Political Science professor among most cited in her field

Caroline Tolbert, a political science professor, was recently named among the most cited scholars in her field. Over the course of her career, Tolbert has authored eight books and been recognized my Microsoft.

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Political Science professor among most cited in her field

The Old Capitol is seen on July 16, 2015.

The Old Capitol is seen on July 16, 2015.

The Old Capitol is seen on July 16, 2015.

The Old Capitol is seen on July 16, 2015.

Kate Pixley, News Reporter

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University of Iowa political-science Professor Caroline Tolbert was recently named as one of the most cited scholars in her field.

Tolbert is among the 400 most cited scholars in political science and one of the 40 most cited female political scientists nationwide.

A native of Boulder, Colorado, Tolbert obtained an undergraduate certificate in political science at the University of California-Santa Barbara. She went on to receive a Ph.D. in public policy at the University of Colorado-Boulder, during which time issues on the ballot included gay rights, the Great Outdoors Colorado initiative, and term limits.

“I was really interested in these controversial issues, and I came from a family where some of my family members were Republican and some of my family members were Democrats, so these issues were debated,” Tolbert said. “The literature of political science studied the executive branch, Congress, and courts. They didn’t study these issues that could be voted on and become law. That became what I wrote my dissertation on.”

After Boulder, Tolbert became an assistant professor at Kent State University in Ohio.

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“She asked me and one of my other colleagues in political science to get together and said there’s this thing, this new form of inequalities, and we can see it in the libraries,” Tolbert said.

Along with her colleagues, Tolbert wrote a book called Virtual Inequality about the digital divide. Following the publication of the book, Tolbert and her co-authors received a call from Microsoft. Some of the staff there had read Virtual Inequality, and they wanted to make changes in the way that they donated money.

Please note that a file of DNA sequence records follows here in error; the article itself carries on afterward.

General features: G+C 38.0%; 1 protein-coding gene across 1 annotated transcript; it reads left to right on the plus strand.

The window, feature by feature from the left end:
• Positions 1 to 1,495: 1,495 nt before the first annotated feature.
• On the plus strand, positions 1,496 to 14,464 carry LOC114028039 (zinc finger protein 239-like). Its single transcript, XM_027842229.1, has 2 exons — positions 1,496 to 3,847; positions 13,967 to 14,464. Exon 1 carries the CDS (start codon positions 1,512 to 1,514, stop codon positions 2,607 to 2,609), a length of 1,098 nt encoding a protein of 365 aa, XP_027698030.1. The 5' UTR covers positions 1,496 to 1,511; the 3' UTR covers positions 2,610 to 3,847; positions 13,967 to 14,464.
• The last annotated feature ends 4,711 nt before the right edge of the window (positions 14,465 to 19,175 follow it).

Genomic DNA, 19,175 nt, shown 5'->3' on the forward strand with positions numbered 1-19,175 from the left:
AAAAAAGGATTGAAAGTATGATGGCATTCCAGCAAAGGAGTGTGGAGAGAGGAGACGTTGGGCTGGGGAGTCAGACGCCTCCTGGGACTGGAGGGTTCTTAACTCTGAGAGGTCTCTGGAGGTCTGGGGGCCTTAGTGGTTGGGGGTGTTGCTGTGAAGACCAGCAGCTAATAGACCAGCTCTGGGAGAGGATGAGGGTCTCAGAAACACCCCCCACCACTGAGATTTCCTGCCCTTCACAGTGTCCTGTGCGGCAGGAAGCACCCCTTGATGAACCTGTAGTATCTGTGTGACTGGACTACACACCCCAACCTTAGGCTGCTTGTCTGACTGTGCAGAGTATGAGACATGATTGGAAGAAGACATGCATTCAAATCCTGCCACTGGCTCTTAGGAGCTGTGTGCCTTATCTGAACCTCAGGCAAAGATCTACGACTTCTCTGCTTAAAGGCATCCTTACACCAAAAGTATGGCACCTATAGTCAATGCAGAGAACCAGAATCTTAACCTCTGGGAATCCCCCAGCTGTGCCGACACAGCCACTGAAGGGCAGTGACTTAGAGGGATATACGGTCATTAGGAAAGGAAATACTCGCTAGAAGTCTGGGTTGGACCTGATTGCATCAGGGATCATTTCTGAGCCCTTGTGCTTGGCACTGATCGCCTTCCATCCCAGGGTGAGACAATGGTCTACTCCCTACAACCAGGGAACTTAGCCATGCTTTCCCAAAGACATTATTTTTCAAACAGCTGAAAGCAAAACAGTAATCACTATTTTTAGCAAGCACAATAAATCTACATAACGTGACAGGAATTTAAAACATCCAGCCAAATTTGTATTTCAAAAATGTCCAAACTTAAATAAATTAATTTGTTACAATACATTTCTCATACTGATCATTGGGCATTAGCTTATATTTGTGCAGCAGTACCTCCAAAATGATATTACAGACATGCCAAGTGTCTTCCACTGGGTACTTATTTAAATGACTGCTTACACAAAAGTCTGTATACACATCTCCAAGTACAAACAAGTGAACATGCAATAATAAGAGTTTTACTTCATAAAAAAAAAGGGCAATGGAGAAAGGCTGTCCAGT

“Because of our work, they still gave money to school for the computers and for the wires, but then they also started giving money to the Boys and Girls Club of America and to teachers to use technology,” Tolbert said.

Once at the UI, Tolbert began working as a professor and researcher in political science. During the 2008 election, Tolbert aided in the creation of the Hawkeye Poll, a tool that still exists today. 

“I was here in Iowa, and I met a colleague named Dave Redlawsk, and we decided to host a conference together and to write about 2008 presidential primary and caucuses. We started the Hawkeye Poll,” Tolbert said. “We were doing all this polling, and the Hawkeye Poll, our poll, came back and showed that Obama was leading in Iowa over Clinton. And this was back in 2008, when everyone thought that Clinton would be the nominee.”

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Those results were picked up by national publications. Once the poll was found to reflect the results of the primary election, Tolbert wrote a book called “Why Iowa” about Iowa’s influence in presidential elections.

UI political-science Professor Sara Mitchell, a friend and colleague of Tolbert’s for more than 10 years, said she has had a good experience working and researching alongside Tolbert.

“She has a knack for being on the edge of research before it reaches its pinnacle,” Mitchell said.

The UI praised Tolbert in a press release, referencing her achievement of a Collegiate Scholar Award in 2009 for her research. 

“She has contributed to our understanding of digital politics, American state politics, direct democracy and race and politics,” the college said.

 

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